Johnny Marr and Maxine Peake: The Priest


Elliot Leavy

Earlier this week, Johnny Marr and Maxine Peake released the barefaced brainchild of their recent collaboration: The Priest.

The song is based on the stark writings of former Big Issue seller Joe Gallagher. Gallagher recorded parts of his time on the streets of Edinburgh and later had them published in the Big Issue. How did this come about? Too easily. The result of several job interviews falling through, the situation hammers home how thin the line can be from getting by to being homeless.

Johnny Marr conveys the sinister and numb headspace of being without a home. His subtle plucking of guitar strings creating a creeping sense of unease that is characteristic of the mind during times of struggle. This, alongside the ongoing, borderline monotonous, build up of the sound gives the sense of a never-ending and unfocused march to nowhere, resulting in an eerie catharsis by the song's end.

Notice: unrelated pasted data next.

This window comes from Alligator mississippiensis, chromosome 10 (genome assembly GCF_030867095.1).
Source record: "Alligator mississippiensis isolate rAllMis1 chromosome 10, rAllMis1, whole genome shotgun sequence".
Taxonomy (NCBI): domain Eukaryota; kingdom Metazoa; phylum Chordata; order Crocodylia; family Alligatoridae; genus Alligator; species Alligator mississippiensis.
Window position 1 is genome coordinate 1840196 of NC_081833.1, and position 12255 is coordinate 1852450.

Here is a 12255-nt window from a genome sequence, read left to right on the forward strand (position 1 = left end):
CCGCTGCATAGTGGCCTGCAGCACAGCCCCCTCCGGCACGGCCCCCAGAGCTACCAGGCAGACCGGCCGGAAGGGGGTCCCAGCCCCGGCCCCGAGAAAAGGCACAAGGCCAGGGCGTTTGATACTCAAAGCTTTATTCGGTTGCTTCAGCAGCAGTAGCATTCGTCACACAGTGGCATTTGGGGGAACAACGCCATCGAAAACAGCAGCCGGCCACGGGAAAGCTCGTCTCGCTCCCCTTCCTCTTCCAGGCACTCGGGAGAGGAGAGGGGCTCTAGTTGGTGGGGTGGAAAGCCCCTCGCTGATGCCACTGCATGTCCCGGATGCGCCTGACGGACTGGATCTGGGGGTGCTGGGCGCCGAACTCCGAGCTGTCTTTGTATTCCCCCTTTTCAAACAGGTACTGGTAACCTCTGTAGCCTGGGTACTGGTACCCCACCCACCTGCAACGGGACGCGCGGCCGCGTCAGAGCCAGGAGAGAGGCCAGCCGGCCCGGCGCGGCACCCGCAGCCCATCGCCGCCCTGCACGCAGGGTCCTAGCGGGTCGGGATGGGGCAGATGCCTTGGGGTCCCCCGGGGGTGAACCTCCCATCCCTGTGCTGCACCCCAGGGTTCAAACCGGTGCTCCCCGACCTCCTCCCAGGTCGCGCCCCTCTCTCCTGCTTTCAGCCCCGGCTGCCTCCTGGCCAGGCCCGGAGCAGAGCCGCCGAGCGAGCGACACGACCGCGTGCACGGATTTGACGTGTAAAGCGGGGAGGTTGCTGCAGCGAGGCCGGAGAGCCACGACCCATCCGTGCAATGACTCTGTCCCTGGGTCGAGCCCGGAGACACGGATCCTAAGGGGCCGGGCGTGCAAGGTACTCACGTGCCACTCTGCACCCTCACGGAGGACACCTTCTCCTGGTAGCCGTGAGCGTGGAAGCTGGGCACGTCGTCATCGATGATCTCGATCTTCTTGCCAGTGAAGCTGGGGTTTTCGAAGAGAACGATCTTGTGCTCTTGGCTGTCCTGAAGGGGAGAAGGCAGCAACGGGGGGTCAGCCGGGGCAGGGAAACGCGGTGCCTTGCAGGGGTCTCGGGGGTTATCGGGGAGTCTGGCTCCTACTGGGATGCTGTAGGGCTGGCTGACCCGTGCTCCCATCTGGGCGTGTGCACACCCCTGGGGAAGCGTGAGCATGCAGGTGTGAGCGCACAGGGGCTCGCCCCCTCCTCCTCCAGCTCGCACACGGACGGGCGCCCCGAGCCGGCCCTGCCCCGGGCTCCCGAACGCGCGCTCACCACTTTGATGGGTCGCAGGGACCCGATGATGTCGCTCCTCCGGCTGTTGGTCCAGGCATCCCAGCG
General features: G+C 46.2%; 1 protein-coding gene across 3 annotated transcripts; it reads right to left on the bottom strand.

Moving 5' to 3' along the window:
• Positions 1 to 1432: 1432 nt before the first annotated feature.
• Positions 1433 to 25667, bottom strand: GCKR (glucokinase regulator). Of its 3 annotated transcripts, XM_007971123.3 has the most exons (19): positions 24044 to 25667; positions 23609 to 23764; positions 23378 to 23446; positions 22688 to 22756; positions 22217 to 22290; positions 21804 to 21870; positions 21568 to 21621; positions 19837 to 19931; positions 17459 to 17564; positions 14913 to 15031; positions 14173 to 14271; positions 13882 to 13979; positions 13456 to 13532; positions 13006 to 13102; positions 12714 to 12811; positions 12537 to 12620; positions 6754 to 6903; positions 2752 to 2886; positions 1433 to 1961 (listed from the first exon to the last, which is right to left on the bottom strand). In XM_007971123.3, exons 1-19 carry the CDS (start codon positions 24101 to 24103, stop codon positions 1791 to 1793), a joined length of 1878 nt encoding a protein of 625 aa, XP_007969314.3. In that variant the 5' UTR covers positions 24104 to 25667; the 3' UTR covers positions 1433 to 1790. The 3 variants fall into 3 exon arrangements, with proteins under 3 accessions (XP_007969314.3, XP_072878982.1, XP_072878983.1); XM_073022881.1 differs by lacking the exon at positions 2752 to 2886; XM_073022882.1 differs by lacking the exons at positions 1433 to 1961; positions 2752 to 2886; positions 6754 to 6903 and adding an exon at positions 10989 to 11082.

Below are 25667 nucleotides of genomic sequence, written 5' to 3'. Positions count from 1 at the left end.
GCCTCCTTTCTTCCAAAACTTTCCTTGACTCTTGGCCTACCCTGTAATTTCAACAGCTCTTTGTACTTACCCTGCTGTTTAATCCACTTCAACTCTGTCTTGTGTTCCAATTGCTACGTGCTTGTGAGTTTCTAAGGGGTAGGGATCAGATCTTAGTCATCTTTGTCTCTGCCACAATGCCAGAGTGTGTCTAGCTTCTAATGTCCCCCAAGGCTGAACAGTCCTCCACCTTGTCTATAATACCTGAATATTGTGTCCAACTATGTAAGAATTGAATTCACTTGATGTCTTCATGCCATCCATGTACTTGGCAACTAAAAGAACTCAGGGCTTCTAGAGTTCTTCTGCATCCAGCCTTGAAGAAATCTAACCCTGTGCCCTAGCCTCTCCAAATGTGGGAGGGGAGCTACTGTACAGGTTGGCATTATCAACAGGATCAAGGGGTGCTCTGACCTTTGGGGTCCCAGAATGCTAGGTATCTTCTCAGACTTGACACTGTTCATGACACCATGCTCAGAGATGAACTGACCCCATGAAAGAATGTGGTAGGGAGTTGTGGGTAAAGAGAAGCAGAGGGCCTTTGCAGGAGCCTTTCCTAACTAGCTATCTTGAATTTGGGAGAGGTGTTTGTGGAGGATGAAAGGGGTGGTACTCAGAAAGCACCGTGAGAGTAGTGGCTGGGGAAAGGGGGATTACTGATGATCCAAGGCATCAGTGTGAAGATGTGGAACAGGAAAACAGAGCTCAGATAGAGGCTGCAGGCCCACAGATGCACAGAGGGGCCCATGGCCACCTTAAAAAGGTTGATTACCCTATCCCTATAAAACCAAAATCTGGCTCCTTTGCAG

It's the lyrics of the song though, read by Maxine Peake in a sombre but sharp tone, which makes this such a powerful tune. I won't go into the details, just go listen to it. But it sheds light on a cynical reality that is increasingly on the receiving end of blasé belligerence on this tattered isle.